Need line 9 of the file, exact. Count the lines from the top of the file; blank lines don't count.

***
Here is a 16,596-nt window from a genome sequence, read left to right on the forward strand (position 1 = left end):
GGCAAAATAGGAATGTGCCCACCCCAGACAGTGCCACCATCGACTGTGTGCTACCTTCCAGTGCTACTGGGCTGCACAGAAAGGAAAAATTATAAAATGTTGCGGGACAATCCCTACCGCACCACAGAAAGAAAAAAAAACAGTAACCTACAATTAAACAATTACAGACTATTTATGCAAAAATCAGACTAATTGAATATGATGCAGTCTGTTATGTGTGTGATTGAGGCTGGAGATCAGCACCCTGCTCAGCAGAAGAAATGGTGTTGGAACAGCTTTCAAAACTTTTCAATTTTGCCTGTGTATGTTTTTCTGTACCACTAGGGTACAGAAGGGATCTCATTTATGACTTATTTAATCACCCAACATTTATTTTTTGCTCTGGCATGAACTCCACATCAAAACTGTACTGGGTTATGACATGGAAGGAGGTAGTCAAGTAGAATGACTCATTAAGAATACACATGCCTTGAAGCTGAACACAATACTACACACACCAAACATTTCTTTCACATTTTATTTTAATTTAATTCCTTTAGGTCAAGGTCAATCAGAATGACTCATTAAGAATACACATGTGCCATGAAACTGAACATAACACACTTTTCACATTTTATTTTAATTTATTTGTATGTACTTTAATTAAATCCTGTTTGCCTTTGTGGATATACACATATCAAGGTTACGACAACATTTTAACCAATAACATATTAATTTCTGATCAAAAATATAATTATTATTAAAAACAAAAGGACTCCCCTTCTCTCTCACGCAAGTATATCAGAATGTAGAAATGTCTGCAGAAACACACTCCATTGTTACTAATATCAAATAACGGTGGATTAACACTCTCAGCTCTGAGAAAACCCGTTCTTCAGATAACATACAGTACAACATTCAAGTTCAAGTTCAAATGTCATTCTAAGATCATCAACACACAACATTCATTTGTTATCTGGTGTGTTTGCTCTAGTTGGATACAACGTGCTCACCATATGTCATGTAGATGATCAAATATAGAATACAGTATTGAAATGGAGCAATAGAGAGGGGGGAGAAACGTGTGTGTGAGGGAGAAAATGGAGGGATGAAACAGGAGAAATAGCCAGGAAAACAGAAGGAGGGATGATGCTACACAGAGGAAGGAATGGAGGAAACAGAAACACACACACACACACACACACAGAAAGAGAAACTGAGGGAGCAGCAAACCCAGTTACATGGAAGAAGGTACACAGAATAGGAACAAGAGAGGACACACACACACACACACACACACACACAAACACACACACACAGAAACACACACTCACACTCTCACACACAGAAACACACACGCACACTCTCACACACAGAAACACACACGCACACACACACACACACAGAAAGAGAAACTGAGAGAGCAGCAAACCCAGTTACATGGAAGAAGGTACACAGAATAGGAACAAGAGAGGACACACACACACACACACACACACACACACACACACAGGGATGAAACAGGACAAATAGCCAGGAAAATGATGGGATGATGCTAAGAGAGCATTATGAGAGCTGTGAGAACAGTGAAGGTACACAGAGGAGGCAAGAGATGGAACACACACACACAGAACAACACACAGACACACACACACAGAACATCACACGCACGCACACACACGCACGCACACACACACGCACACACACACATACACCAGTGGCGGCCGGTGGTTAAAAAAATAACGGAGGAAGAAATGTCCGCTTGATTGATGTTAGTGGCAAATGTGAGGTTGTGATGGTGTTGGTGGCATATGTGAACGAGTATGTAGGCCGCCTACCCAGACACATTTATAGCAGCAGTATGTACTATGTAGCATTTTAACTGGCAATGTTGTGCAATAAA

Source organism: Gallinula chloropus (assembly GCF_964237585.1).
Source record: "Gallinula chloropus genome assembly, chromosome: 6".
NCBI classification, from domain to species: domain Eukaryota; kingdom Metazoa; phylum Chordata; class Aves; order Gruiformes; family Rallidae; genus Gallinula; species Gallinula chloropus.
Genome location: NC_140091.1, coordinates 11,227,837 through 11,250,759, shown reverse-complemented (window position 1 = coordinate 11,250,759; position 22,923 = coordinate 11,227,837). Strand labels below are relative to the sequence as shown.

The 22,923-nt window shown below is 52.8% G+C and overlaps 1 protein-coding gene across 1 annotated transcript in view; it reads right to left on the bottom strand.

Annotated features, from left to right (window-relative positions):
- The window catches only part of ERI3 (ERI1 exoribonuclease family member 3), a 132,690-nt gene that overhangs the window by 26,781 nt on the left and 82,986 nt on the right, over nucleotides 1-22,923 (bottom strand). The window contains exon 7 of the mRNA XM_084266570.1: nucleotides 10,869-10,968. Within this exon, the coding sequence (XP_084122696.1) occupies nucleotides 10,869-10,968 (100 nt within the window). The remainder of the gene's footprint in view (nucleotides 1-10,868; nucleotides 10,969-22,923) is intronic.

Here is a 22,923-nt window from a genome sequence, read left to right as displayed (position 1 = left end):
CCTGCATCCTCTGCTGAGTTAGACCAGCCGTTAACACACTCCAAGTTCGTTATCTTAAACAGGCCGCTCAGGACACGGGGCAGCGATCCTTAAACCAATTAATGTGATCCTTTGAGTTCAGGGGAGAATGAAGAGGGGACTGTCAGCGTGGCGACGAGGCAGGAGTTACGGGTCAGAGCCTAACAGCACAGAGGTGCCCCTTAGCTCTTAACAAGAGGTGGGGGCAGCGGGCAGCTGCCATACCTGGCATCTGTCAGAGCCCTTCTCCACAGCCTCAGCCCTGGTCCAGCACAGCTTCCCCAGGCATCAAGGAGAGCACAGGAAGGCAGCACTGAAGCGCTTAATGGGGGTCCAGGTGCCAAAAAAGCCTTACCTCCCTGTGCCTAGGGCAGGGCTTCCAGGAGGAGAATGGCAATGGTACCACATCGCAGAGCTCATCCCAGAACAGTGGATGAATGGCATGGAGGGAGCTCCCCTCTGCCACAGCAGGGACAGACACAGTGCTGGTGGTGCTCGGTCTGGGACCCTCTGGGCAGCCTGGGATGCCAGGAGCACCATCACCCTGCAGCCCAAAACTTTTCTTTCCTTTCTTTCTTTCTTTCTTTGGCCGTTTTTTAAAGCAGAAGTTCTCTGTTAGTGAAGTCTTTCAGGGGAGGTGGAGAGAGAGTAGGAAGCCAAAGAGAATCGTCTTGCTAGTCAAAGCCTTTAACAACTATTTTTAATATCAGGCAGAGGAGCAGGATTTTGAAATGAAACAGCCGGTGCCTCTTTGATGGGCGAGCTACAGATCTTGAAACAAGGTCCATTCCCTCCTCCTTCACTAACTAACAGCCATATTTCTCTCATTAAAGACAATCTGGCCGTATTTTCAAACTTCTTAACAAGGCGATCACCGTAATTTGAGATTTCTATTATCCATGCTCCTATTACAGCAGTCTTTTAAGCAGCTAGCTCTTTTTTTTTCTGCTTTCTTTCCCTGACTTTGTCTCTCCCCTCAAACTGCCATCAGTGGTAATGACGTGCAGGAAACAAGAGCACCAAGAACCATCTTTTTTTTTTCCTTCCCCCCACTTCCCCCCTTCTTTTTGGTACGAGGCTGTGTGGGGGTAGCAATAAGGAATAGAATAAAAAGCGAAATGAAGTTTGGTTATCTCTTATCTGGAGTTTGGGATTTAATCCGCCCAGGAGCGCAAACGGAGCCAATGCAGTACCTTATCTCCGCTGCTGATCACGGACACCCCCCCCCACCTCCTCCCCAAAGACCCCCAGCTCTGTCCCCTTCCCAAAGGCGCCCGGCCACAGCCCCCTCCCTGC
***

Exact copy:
- The window catches only part of ERI3 (ERI1 exoribonuclease family member 3), a 132,690-nt gene that overhangs the window by 26,781 nt on the left and 82,986 nt on the right, over nucleotides 1-22,923 (bottom strand). The window contains exon 7 of the mRNA XM_084266570.1: nucleotides 10,869-10,968. Within this exon, the coding sequence (XP_084122696.1) occupies nucleotides 10,869-10,968 (100 nt within the window). The remainder of the gene's footprint in view (nucleotides 1-10,868; nucleotides 10,969-22,923) is intronic.